Erasure by Percival Everett
Everyone gets erased—whether through dementia, murder, or an opportunistic act of self-deletion—in this scathing novel about an African American writer and his family. Thelonius Ellison, aka Monk, is an erudite novelist who writes books that the publishing industry doesn’t want—at least not from Black writers. They prefer runaway bestsellers like We’s Lives in Da Ghetto by a contemporary of Monk’s who spent a week in Harlem once. Pissed that his most recent manuscript is failing to attract an offer, he bangs out a parody of what he thinks the White world wants from him: My Pafology— a “gangsta” tale of turmoil (in which chapter four is “Fo” and chapter five is “Fibe”). Alas, the manuscript is taken at face value and his agent sells publishing and movie rights for gazillions, forcing Monk to make a decision. Will he own up to his prank, or will he become Stagg R. Leigh, the ostensible author of the ghetto narrative? Monk isn’t conniving or evil, but he does seize a lucrative opportunity in an unprincipled way, and his literary hoax is too cutting and fun not to include on this list.
The Switch by Elmore Leonard
The bad guys in Elmore Leonard novels range from slightly adorable to absolutely terrifying. In The Switch, we have two of the former and one of the latter. Louis and Ordell are low-level criminals who kidnap the wife of Frank Dawson, a rich and shady businessman. Richard is the dangerously stupid, heavily-armed neo-Nazi with a convenient place to stash Mickey, the businessman’s wife, until he forks over the ransom. The fly in the ointment: hubby has no intention of paying. Frank filed for divorce from Mickey a few days before she was kidnapped, and he has a buxom young mistress who he hopes to marry when the kidnappers conveniently make it easy for him to do so. The fun is in watching Mickey self-actualize and go from meek housewife/kidnapping victim to full on opportunist when she learns the truth about her asshole of a husband.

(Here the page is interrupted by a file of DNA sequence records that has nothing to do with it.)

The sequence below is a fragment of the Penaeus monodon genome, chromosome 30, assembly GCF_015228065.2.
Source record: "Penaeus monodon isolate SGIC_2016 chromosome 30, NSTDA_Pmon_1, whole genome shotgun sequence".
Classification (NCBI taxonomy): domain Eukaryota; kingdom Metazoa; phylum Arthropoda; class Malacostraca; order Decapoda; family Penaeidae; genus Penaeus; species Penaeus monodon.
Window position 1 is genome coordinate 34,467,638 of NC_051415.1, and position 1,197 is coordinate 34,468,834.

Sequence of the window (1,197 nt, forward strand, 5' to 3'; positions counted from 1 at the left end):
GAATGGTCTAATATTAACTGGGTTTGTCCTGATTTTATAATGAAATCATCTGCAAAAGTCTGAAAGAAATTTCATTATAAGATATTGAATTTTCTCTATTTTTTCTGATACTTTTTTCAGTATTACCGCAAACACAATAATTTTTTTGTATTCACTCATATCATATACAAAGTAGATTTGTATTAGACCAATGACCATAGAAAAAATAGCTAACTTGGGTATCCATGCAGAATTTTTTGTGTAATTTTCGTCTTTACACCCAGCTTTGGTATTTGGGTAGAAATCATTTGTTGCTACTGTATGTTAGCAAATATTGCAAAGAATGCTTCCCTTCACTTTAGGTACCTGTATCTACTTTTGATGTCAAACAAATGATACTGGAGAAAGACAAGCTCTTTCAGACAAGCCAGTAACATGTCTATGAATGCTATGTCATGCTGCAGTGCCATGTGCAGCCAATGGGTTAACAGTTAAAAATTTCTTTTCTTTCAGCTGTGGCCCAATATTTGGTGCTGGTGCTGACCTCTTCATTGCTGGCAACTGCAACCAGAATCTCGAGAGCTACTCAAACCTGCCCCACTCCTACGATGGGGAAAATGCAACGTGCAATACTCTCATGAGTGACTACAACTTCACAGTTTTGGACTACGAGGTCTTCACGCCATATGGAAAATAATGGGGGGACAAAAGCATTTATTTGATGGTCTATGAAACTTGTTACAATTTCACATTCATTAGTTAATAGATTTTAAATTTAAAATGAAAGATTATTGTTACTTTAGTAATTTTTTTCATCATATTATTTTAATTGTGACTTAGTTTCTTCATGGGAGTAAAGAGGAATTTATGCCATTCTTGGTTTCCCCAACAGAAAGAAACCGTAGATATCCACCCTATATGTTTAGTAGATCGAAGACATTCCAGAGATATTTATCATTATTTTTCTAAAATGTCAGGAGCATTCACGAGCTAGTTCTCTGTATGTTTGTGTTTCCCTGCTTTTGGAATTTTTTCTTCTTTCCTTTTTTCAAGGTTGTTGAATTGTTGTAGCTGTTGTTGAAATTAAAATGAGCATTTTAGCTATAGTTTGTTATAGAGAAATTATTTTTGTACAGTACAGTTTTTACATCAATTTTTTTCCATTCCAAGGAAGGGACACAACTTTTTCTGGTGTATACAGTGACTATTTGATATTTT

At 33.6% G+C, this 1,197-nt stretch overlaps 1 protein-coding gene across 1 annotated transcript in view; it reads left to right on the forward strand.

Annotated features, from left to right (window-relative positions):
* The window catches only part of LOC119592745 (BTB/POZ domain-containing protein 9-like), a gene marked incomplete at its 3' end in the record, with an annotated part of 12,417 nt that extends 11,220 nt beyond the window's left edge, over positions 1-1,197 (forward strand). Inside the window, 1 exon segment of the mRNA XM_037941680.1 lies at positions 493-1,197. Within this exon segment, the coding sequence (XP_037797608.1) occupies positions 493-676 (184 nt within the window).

The Plot by Jean Hanff-Korelitz
A fun one, especially for writers. Jacob Finch Bonner’s first novel garnered the “New and Noteworthy” stamp of approval from the New York Times Book Review. His second was a bit of a bust. His third and fourth couldn’t find publishers. Now, the once promising writer is slogging it out as a teacher in a series of third-rate MFA programs around the country. As he begins his latest gig at Ripley College, Jake expects the usual cast of MFA-program types. What he doesn’t expect is Evan Parker, a smug young man who says writing can’t be taught and that he only joined the program to get an agent out of it. Parker informs Jake that he is well into a novel, one with such a compelling plot it will be an unparalleled success, a “sure thing” that Oprah will pick for her book club and everyone will buy and love. One evening, Evan privately shares the plot of his novel with Jake, and Jake realizes with chagrin that the arrogant jerk is right. The story is so good it can’t be messed up. When the program is done, Jake waits for the news of Parker’s outrageous advance and insta-success. But it doesn’t arrive. And Jake learns why: Evan has died. So, Jake pinches the plot and writes the novel himself, and just as Evan predicted, it’s a huge success, propelling Jake to the top of the bestseller lists and back to literary stardom. There’s just one problem: somebody out there knows Jake stole the story, and he’s going to have to deal with the repercussions.
The Robber Bride by Margaret Atwood
You won’t find a more malevolent force than the beautiful and deadly Zenia, who rampages through the lives of three very unlikely friends: Tony (Antonia), a war historian, Roz, a wealthy businesswoman, and Charis, a hippie-dippy crystal seller who reads auras and raises chickens in her backyard. What bonds these disparate women together is their shared dread and hatred of Zenia, the maneater, the husband stealer, the thief, the liar, the rogue who stirs up strife for the sheer pleasure of it. Bitch on wheels is too gentle a term for cunning, malicious Zenia, whose words are “what a fist sounds like just as it smashes.” When the book was first published, rumors swirled about who Zenia might be based on, and it’s fun to read and speculate on Atwood avenging herself (or her pals) in print.